Tonight, a mini carnival was about to embellish the arrival of world-class squash to Rio.

“You won’t believe this,” she said, as she and John climbed the bleachers to find a spot where they could not be overheard. “A firestorm is about to break out here in Rio.

“Things are so screwed up here in Brazil ahead of the Olympics and the government are beginning to panic. One of the new football stadiums has been shut down for safety reasons, before it’s even opened, because the roof has failed a safety check.

“You know how passionate the Brazilians are about their soccer. It’s a major embarrassment on all fronts, and the government are worried that the rest of the world will start sneering at them, saying they’re not capable of organizing the World Cup and the Olympics one after the other.  

“Not only that, but the papers are full of stories about the dangers of women travelling on public transport.

“A young woman was gang-raped on a bus yesterday, just three miles from here, and her boyfriend was forced to watch, after being smacked over the head with a crowbar.

 “The tourism guys are worried that it will stop people from travelling to Brazil, and the IOC are worried it will have a knock-on effect with lower ticket sales.  They also think it might frighten sponsors away.

“In the end, it all comes down to money. Everything does. Always.”

John had listened patiently.

“Why do I suspect there’s more to come,” he said.

Shelley nodded. “OK, wait for it. This is where we come in. Golf is about to be kicked out of the Olympic Games because the course will not be ready in time. The IOC have asked squash to come in and fill the gap, four years ahead of 2020. But nothing will be announced until we can prove we’re capable of doing it.”

John’s face lit up.

“That’s incredible,” he said. “How did you find out?”

“I know the right people,” she said, failing to reveal that she had taken a call from the president of the IOC himself to check on squash’s readiness to step into the breach.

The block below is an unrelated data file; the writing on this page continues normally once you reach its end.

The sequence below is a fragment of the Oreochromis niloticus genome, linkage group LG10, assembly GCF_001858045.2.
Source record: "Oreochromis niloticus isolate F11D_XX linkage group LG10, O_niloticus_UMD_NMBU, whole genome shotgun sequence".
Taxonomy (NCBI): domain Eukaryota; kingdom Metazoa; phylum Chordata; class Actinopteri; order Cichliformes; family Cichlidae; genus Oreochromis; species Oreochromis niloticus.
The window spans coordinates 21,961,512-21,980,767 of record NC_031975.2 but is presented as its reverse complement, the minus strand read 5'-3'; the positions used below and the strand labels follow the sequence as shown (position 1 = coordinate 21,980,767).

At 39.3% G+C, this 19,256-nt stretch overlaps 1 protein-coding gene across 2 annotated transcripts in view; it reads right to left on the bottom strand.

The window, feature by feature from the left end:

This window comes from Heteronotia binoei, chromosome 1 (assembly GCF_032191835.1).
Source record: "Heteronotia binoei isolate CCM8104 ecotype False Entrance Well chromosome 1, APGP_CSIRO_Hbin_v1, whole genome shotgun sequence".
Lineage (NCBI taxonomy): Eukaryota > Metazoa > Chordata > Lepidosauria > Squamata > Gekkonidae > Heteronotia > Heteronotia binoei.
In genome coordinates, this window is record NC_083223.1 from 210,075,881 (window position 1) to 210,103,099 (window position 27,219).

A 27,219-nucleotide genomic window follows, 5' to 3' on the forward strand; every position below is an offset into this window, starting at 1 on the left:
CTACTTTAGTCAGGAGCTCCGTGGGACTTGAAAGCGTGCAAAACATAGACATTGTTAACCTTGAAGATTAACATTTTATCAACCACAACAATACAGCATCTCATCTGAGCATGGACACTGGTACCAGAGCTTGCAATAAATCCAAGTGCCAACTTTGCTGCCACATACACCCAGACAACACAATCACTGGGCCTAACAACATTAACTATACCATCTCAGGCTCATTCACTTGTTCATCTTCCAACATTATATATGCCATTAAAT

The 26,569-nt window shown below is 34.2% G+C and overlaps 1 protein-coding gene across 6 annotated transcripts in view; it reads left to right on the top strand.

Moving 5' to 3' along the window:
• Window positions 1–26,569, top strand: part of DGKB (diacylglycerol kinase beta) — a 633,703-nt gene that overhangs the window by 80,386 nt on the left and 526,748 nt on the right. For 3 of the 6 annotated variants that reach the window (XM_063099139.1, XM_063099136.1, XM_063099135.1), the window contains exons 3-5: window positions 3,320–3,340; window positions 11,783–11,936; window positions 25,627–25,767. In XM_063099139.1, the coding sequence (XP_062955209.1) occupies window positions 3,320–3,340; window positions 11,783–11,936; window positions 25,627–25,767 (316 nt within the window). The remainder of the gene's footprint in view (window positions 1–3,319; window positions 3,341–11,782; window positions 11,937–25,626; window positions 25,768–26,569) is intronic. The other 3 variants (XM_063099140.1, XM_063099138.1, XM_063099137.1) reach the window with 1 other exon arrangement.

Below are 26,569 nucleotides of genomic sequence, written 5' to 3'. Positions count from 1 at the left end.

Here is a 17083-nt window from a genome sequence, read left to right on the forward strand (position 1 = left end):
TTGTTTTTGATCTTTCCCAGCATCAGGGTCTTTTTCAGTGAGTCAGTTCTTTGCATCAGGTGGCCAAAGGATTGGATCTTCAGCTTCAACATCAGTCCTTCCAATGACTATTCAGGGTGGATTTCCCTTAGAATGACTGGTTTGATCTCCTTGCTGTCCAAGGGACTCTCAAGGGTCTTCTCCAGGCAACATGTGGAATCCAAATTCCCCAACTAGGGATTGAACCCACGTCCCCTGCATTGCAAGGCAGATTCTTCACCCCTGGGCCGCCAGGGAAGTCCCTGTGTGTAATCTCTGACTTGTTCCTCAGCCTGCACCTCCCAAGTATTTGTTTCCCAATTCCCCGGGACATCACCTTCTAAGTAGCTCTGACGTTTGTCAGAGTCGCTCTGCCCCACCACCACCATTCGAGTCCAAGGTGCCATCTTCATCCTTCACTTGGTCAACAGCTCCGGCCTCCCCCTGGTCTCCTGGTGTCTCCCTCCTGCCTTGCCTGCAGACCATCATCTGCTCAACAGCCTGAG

“We are back to our original position,” she said. “We must make sure this event is the biggest thing ever in squash. We need everybody onside and we must make sure the players deliver. The TV needs to be spectacular. We need to convince the big American sponsors that we’re not just a pastime for rich college kids on the east coast.”

“Right.” John nodded. His brain performed cartwheels as he weighed up all the options.   

The various criminal elements attaching themselves to the event would have to be warned off. The rules had changed. The goalposts had been moved. Squash was ready to take its place in the Games alongside the big boys.

And a tournament of this magnitude would surely convince any doubters that squash deserved to be there.

This new development put John Allenby and Shelley Anderson firmly in the spotlight.

It was Allenby’s turn to talk.

“We can handle the squash. The event, the players, the staging, that’s easy. That’s what we do. But we need extra security to stop anything from going wrong.

“Too many nasty people have attached themselves to this tournament and we need to keep them away. Any ideas?”

Shelley smiled her imperious smile.

“I think you’ll find much of it has been taken care of. With the government so keen to make this a success, security is obviously a top priority.

“Unlike the Brits, who screwed up so badly by outsourcing security to the private sector at the London Olympics, the Brazilians will simply call in the Army.

“As we speak, it’s already happening. Look around and you will see that they have already brought in extra troops to patrol every part of the city.

“They want total lockdown to stop anything going wrong. Nobody gets in or out of any Olympic venue without a security check. And the same goes for the squash arena.

“Our friends with the guns are already packing up and leaving town.”